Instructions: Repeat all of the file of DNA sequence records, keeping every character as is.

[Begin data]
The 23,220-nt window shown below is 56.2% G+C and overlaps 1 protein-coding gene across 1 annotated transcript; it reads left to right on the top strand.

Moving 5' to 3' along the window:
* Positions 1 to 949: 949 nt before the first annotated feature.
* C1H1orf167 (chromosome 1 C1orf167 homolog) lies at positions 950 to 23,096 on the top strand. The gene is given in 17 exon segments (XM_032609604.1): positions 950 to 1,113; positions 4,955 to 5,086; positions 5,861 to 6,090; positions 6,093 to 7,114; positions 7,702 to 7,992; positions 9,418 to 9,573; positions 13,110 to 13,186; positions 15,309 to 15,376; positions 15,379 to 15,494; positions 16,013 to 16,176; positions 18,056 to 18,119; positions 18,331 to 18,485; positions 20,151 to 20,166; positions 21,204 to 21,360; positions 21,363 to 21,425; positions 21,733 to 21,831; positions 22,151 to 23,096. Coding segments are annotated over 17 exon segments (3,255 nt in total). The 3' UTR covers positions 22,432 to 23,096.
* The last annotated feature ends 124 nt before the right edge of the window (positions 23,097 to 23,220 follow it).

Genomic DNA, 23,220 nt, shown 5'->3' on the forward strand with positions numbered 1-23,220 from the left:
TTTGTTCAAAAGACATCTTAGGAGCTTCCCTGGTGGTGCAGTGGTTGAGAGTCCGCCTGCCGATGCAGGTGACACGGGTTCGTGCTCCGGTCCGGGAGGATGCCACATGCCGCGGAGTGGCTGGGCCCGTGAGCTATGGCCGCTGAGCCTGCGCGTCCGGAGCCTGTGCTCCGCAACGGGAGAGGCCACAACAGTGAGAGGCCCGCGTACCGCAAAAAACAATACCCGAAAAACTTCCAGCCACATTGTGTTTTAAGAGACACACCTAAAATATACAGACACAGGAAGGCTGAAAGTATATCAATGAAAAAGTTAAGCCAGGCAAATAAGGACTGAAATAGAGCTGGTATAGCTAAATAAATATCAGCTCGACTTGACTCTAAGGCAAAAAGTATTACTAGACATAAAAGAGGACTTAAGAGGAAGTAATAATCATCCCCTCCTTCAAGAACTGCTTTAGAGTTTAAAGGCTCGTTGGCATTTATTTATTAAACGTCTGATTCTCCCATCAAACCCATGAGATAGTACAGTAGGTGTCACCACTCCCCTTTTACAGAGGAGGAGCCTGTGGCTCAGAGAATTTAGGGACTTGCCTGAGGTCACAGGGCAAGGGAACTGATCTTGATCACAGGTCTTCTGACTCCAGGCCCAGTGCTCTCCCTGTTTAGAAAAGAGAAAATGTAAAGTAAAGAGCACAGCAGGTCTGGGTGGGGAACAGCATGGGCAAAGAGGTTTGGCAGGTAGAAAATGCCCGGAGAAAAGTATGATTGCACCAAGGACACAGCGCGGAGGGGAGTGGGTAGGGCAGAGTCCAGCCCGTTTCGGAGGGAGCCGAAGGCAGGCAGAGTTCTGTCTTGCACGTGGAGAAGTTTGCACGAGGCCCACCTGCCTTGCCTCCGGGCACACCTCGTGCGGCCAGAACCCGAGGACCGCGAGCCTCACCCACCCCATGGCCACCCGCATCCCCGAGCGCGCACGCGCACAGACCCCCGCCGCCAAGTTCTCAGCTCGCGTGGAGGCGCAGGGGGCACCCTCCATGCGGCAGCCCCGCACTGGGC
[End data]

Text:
The 23,220-nt window shown below is 56.2% G+C and overlaps 1 protein-coding gene across 1 annotated transcript; it reads left to right on the top strand.

Moving 5' to 3' along the window:
* Positions 1 to 949: 949 nt before the first annotated feature.
* C1H1orf167 (chromosome 1 C1orf167 homolog) lies at positions 950 to 23,096 on the top strand. The gene is given in 17 exon segments (XM_032609604.1): positions 950 to 1,113; positions 4,955 to 5,086; positions 5,861 to 6,090; positions 6,093 to 7,114; positions 7,702 to 7,992; positions 9,418 to 9,573; positions 13,110 to 13,186; positions 15,309 to 15,376; positions 15,379 to 15,494; positions 16,013 to 16,176; positions 18,056 to 18,119; positions 18,331 to 18,485; positions 20,151 to 20,166; positions 21,204 to 21,360; positions 21,363 to 21,425; positions 21,733 to 21,831; positions 22,151 to 23,096. Coding segments are annotated over 17 exon segments (3,255 nt in total). The 3' UTR covers positions 22,432 to 23,096.
* The last annotated feature ends 124 nt before the right edge of the window (positions 23,097 to 23,220 follow it).

Genomic DNA, 23,220 nt, shown 5'->3' on the forward strand with positions numbered 1-23,220 from the left:
TTTGTTCAAAAGACATCTTAGGAGCTTCCCTGGTGGTGCAGTGGTTGAGAGTCCGCCTGCCGATGCAGGTGACACGGGTTCGTGCTCCGGTCCGGGAGGATGCCACATGCCGCGGAGTGGCTGGGCCCGTGAGCTATGGCCGCTGAGCCTGCGCGTCCGGAGCCTGTGCTCCGCAACGGGAGAGGCCACAACAGTGAGAGGCCCGCGTACCGCAAAAAACAATACCCGAAAAACTTCCAGCCACATTGTGTTTTAAGAGACACACCTAAAATATACAGACACAGGAAGGCTGAAAGTATATCAATGAAAAAGTTAAGCCAGGCAAATAAGGACTGAAATAGAGCTGGTATAGCTAAATAAATATCAGCTCGACTTGACTCTAAGGCAAAAAGTATTACTAGACATAAAAGAGGACTTAAGAGGAAGTAATAATCATCCCCTCCTTCAAGAACTGCTTTAGAGTTTAAAGGCTCGTTGGCATTTATTTATTAAACGTCTGATTCTCCCATCAAACCCATGAGATAGTACAGTAGGTGTCACCACTCCCCTTTTACAGAGGAGGAGCCTGTGGCTCAGAGAATTTAGGGACTTGCCTGAGGTCACAGGGCAAGGGAACTGATCTTGATCACAGGTCTTCTGACTCCAGGCCCAGTGCTCTCCCTGTTTAGAAAAGAGAAAATGTAAAGTAAAGAGCACAGCAGGTCTGGGTGGGGAACAGCATGGGCAAAGAGGTTTGGCAGGTAGAAAATGCCCGGAGAAAAGTATGATTGCACCAAGGACACAGCGCGGAGGGGAGTGGGTAGGGCAGAGTCCAGCCCGTTTCGGAGGGAGCCGAAGGCAGGCAGAGTTCTGTCTTGCACGTGGAGAAGTTTGCACGAGGCCCACCTGCCTTGCCTCCGGGCACACCTCGTGCGGCCAGAACCCGAGGACCGCGAGCCTCACCCACCCCATGGCCACCCGCATCCCCGAGCGCGCACGCGCACAGACCCCCGCCGCCAAGTTCTCAGCTCGCGTGGAGGCGCAGGGGGCACCCTCCATGCGGCAGCCCCGCACTGGGC